Worship Sunday at 10:30

Bethany Evangelical
Lutheran Church

Ishpeming, Michigan † Est. 1870

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If you know only a little about the Bible you know that it tells of a God who makes promises.  That doesn’t surprise you does it?  It’s one of the things we think of as normal about God, we pretty much take it for granted but maybe we shouldn’t as we also think of God as all powerful, a sovereign God who certainly could sit aloof and above the fray.  An all powerful God doesn’t have to make promises…but this one does.  It pretty much starts in the book of Genesis with the promises made to Abraham and Sarah, promises about land and offspring for this unlikely, childless old couple and this word of promise continues to be the underlying basis of much of what follows in the story of this family, a family through whom God’s story is told. 

The God of the Bible is a God who makes promises and sometimes they are fulfilled.  In the book of Joshua you find the statement, “Thus the Lord gave to Israel all the land that he swore to their ancestors that he would give them…Not one of all the good promises that the Lord had made to the house of Israel had failed; all came to pass.”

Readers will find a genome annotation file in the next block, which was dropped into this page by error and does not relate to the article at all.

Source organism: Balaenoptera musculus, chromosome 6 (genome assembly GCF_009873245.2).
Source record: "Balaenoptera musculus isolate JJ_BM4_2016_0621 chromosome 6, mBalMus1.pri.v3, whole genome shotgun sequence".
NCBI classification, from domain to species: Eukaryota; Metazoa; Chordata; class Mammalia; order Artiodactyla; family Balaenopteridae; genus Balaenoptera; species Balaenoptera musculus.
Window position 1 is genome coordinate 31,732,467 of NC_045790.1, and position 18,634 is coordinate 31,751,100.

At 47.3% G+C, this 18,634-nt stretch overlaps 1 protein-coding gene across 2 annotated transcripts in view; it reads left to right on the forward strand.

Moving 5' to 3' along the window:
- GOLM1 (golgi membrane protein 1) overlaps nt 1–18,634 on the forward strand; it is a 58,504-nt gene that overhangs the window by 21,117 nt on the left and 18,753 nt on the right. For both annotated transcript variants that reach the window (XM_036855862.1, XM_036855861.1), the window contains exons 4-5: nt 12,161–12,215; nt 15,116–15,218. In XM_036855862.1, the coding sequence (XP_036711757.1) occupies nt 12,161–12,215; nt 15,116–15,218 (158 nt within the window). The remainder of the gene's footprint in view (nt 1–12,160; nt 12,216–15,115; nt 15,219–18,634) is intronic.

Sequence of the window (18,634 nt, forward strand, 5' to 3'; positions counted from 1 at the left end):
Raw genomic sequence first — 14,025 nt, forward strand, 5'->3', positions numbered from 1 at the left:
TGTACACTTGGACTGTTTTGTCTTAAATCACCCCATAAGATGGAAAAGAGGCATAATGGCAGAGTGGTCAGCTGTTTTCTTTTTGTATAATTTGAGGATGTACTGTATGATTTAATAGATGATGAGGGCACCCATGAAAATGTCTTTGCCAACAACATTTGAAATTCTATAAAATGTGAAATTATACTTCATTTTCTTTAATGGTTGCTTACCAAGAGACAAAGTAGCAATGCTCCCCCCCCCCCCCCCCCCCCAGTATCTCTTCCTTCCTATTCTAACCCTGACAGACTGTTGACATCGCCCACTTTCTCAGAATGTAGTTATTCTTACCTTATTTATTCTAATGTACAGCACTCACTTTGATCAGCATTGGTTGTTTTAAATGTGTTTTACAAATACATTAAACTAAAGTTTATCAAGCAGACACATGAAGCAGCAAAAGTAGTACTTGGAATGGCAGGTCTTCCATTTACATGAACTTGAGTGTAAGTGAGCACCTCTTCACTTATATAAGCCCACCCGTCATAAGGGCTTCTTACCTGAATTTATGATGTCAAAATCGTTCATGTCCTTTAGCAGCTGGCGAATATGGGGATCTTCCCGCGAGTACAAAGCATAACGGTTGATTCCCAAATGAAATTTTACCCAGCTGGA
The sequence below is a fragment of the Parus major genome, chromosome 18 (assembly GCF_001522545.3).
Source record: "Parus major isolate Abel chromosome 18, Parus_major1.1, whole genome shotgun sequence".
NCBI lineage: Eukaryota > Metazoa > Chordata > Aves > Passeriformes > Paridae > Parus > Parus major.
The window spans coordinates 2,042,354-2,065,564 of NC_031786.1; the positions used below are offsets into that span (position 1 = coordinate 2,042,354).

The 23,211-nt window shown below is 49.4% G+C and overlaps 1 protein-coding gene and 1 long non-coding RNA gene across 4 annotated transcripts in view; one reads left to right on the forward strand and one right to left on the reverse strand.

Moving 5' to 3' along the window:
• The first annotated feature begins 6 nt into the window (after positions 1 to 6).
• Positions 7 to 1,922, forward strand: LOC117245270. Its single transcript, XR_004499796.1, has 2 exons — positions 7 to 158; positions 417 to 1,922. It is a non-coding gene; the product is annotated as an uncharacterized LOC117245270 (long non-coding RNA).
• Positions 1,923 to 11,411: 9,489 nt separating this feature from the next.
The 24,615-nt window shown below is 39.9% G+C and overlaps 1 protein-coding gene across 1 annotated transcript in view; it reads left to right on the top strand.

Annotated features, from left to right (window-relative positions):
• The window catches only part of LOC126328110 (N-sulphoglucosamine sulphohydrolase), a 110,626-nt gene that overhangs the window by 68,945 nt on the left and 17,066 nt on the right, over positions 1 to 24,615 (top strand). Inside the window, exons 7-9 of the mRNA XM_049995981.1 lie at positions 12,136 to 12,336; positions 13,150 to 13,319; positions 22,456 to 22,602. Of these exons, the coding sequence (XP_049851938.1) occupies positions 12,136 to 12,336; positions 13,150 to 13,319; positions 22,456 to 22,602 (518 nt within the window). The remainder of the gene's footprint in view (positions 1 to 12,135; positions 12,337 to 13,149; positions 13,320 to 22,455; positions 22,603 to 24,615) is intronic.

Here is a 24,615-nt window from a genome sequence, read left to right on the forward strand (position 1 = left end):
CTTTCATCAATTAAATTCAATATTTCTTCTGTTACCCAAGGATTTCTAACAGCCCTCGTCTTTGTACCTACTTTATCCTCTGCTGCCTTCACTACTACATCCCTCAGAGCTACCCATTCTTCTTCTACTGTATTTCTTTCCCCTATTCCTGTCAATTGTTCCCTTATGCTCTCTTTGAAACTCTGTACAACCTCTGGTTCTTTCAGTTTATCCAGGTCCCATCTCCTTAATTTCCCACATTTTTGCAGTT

That’s quite a statement; it must have been made on one of those good days, one of those times when everything seemed to be breaking the right way.  You’ve all had those days (I hope) when God’s in heaven and all’s right with the world.  But this experience of promises fulfilled really isn’t the biblical norm because more often the promises are not yet kept so that the people wait…and hope, in joy, in perplexity, in eager longing, sometimes in wonderment, sometimes in disillusionment. 

What is rather amazing though is that despite promises not yet kept, these people never give up and the prophets and poets of the Old Testament and the New Testament find ways to restate and reformulate the promises in new circumstances.  There is always the confidence that God has the power and the will to be with the people he has made promises to, confidence that there are new blessings to be given regardless of what the present situation looks like.  For these people, God’s promises keep the world open to the possibility of life giving well being.